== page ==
Ancient bronze mirrors unearthed in Japan

Published on January 12th, 2010 | by Admin


331 broken pieces belong to 81 ancient bronze mirrors have been unearthed from a stone chamber in Sakurai, Japan.

The pieces, which belonged to 13 different kinds of mirrors, were the largest number to be excavated as burial items from an ancient tomb in the nation. The tomb dates to between the late third century and early fourth century.

Some of the pieces had been made in the same mold as Sankakubuchi Shinjukyo mirrors, which are engraved with Seishi Gannen (in the Japanese reading), a period name of Wei-dynasty China, meaning the first year of the Seishi era, or 240.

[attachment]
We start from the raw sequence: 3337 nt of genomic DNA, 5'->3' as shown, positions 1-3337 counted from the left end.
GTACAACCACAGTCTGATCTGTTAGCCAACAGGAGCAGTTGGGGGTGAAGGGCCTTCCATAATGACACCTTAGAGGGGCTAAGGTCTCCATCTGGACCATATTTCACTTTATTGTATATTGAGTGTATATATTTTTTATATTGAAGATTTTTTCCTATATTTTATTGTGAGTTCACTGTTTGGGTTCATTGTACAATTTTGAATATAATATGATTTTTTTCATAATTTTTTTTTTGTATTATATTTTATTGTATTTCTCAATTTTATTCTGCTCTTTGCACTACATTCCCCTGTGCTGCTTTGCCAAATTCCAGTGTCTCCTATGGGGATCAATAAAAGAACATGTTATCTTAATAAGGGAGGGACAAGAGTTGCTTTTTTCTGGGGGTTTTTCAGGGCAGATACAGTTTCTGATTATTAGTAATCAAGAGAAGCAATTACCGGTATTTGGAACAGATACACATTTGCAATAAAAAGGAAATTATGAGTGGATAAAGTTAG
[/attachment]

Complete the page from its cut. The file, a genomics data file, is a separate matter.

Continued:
Himiko, a female ruler of the Yamatai-koku kingdom, is said to have received 100 mirrors from the Wei dynasty in that year.

The Kashihara Archeological Institute in Nara Prefecture believes the discovery may help directly link the Yamataikoku kingdom with the Yamato dynasty, in the present-day Kinki region, that was later to be known as the Imperial Court.

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2 Responses to Ancient bronze mirrors unearthed in Japan

  1. MamaMacabre says:

    The animated stereoviews of Old Japan are wonderful!

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